While it's good that McCain seems finally to have noticed the extent of the crisis in Afghanistan – where he had previously suggested we could just "muddle through" while focusing the bulk of our resources on Iraq – McCain simply refused to acknowledge the single most significant factor contributing to that crisis: the decision to invade Iraq. "The shift of US resources and attention to Iraq in 2003 gave al-Qaida and the Taliban the respite they needed to reconstitute safe havens in the ungoverned border areas of neighbouring Pakistan," wrote analysts Spencer Boyer and James Lamond.
A firm grasp of this fact is one of the reasons that the far more vigorous debate over the future of the US intervention in Afghanistan – and about American national security in general – is now taking place on the left. While McCain and the military-centric thinkers at AEI continue to present Afghanistan as a problem that can be overcome by the application of more guns backed by stronger wills, (as they delusively believe problems in Iraq have been) progressive organisations like the Center for American Progress (where I am employed), National Security Network and grassroots groups like Get Afghanistan Right have been engaged in a deeper debate over what the appropriate mission should be in Afghanistan, and how much blood and treasure Americans should be willing to spend to complete that mission.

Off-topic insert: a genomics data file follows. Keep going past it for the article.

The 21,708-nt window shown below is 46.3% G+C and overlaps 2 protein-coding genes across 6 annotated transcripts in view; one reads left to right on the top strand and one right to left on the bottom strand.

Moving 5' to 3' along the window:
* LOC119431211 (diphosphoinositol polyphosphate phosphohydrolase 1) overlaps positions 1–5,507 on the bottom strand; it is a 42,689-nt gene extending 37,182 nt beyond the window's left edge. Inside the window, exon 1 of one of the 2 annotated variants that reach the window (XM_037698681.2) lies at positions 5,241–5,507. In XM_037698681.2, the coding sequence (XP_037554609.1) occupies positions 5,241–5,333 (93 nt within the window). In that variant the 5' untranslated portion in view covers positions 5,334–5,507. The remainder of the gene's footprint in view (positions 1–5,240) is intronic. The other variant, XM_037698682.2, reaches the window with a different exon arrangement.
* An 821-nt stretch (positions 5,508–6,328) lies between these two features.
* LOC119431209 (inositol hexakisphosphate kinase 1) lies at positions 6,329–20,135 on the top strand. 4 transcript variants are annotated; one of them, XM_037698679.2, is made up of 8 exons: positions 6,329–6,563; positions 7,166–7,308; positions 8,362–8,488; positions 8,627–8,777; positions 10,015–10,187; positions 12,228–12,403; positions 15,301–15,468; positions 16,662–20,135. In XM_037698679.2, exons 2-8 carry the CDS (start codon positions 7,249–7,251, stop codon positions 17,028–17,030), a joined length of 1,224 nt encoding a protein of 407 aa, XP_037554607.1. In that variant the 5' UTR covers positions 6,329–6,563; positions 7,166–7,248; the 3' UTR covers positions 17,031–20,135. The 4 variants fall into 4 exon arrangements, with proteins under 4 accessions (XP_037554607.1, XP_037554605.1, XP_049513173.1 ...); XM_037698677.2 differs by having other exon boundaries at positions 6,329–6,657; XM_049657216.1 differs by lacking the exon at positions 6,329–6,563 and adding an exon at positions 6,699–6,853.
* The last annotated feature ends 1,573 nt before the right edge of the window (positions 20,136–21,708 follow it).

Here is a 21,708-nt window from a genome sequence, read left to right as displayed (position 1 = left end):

Wednesday, March 04, 2009
The Left Takes The Lead On Afghanistan
New item up at Comment is Free:
Posted by Matt Duss at 6:33 PM